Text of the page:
DEAL OR NO DEAL
It's been interesting to see this principle in action again through the current financial crisis, as our representatives in Washington figure out whether they're for or against the $700 billion "bail-out" plan.
As the Wall Street Journal observes in a post-mortem of yesterday's events,
"Ultimately, they came up with 140 votes from the Democratic side of the aisle, with 95 opposed. Democratic aides acknowledged that, in many cases, members who voted against the legislation were swayed by voter outcry that the plan would help wealthy people at the expense of regular taxpayers..."
"...Republicans heard concerns from community bankers about the commitment made by Treasury to protect investors in money-market funds against losses. The concern was that the action put local banks, which have limits on deposit protections, at a competitive disadvantage."
Politicians are human too, ultimately looking out for their own interests:
"Many Republicans in tough re-election fights opposed the bill. Of the 11 Republican lawmakers judged by the nonpartisan Cook Political Report to be in "tossup" races, nine voted against the plan."
It's truly amazing how even with all our technology, our political system still responds fastest to the most vocal minorities that manage to "flood" their Congressional representatives with phone calls and mail with their opinion.
It's not always clear that they represent the majority of the constituents of any elected official, but they certainly get treated as they do, every time.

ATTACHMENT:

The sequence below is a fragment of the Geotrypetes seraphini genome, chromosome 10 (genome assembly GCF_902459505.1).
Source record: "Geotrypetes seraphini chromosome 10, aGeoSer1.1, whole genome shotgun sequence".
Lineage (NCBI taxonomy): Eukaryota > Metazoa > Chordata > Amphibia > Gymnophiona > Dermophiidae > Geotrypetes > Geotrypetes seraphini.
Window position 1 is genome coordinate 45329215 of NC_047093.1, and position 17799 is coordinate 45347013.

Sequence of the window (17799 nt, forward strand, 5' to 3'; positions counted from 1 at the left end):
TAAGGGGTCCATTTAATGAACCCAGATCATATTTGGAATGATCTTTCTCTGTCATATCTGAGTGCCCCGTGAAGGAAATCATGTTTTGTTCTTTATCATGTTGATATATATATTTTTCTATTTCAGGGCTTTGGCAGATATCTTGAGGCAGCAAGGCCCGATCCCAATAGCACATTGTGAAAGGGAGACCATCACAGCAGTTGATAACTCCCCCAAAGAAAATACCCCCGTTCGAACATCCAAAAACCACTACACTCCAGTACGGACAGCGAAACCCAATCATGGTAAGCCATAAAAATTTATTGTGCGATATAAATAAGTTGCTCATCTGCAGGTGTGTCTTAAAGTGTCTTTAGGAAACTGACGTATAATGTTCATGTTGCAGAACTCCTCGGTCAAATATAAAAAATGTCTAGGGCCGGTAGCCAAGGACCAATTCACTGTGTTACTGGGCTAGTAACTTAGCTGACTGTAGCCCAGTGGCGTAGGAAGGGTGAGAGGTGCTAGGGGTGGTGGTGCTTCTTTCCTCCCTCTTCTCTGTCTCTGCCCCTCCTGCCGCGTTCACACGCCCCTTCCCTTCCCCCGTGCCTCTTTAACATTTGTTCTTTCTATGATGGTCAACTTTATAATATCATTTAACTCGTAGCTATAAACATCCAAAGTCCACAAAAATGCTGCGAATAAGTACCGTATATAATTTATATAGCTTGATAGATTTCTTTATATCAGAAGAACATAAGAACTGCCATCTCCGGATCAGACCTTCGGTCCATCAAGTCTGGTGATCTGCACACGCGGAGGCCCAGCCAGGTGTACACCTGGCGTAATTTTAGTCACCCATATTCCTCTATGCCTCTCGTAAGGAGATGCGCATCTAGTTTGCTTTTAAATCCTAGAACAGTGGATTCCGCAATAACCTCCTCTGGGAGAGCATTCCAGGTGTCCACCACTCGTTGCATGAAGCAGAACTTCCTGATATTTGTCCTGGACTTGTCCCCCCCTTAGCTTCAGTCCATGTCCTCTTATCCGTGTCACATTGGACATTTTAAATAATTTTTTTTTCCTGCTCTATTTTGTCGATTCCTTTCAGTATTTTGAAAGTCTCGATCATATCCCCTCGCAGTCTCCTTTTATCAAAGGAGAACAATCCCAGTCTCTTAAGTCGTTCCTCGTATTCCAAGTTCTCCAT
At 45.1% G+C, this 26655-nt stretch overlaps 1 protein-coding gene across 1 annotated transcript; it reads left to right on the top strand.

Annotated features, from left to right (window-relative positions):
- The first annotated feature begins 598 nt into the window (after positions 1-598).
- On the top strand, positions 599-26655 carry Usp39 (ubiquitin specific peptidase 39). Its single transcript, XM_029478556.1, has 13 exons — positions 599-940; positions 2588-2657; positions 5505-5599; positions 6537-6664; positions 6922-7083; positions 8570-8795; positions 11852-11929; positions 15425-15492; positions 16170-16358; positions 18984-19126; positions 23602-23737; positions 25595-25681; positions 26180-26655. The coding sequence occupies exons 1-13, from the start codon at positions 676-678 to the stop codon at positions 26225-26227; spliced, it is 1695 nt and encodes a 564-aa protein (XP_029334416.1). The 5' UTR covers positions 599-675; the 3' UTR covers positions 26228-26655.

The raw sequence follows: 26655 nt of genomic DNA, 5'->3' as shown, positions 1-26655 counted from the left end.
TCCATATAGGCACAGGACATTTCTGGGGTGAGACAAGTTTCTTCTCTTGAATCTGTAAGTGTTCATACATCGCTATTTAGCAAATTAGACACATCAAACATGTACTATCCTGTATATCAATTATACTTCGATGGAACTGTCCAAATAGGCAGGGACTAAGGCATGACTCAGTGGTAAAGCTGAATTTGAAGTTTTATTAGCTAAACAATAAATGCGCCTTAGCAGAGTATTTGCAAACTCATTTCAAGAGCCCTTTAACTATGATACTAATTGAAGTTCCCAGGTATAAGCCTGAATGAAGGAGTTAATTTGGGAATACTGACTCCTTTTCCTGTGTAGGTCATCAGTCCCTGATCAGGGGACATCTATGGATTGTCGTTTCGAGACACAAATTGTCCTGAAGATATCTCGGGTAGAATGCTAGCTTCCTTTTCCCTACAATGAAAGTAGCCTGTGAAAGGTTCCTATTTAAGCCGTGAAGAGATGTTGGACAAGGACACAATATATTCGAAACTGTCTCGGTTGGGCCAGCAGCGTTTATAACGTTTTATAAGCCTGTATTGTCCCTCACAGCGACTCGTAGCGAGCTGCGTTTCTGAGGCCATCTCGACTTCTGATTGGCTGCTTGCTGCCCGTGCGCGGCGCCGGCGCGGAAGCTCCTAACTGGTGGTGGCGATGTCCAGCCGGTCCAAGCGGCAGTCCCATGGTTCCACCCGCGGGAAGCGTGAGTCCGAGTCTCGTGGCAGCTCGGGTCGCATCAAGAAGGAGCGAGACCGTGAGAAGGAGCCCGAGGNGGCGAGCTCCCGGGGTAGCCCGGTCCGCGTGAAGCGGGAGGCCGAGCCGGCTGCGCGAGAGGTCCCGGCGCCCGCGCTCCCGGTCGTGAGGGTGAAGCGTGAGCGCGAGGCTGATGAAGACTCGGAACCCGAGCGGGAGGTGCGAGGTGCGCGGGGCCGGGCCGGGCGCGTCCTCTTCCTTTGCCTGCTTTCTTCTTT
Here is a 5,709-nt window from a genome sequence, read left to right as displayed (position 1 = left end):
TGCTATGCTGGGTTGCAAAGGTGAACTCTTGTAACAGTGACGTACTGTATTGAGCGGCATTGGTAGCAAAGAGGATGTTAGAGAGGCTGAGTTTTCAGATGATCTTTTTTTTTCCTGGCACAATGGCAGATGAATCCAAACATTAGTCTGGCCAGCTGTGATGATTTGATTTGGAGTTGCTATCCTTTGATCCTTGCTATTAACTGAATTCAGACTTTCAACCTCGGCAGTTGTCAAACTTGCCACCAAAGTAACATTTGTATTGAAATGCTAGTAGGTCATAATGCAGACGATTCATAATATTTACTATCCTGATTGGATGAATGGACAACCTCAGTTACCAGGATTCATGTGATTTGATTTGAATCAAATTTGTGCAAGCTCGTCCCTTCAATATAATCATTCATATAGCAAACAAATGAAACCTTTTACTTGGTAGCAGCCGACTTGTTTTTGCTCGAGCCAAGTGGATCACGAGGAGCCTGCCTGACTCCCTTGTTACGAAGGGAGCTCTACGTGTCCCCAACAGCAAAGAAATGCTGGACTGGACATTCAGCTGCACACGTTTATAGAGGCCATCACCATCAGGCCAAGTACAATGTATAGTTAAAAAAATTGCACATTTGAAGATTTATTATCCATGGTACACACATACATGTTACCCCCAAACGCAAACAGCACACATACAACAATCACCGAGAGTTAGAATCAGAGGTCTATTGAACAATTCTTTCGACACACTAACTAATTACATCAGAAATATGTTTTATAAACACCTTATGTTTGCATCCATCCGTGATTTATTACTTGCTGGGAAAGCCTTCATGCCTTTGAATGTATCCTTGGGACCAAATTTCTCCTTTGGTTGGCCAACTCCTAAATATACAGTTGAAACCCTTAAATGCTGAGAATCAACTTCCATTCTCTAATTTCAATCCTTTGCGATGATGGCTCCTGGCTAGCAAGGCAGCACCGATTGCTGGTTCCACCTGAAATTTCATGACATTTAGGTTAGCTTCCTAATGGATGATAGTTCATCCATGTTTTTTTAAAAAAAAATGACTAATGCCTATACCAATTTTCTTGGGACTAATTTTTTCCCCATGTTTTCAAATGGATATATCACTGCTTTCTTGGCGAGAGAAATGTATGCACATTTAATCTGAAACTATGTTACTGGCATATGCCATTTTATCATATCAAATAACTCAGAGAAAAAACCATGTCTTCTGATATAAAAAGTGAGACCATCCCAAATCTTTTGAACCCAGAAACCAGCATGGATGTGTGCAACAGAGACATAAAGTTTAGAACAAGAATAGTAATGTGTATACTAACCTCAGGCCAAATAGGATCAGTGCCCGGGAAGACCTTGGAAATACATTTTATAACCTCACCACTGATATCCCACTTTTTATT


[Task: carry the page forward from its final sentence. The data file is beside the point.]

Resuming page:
This New York Times op-ed today put the whole thing particularly well:
"House Republicans led the way and will get most of the blame.
It has been interesting to watch them on their single-minded mission to destroy the Republican Party. Not long ago, they led an anti-immigration crusade that drove away Hispanic support. Then, too, they listened to the loudest and angriest voices in their party, oblivious to the complicated anxieties that lurk in most American minds.
Now they have once again confused talk radio with reality."
After the dust settles on this whole thing, and the actions of all our politicians is examined in the cold light of day, we're likely to find that there'll be plenty of blame to go around on both sides of the aisle.
It's been disappointing to say the least, that at a time when we need them most, none of our politicians have been truly been able to put aside partisan bickering, and act as representatives of the "silent majority", regardless of political party.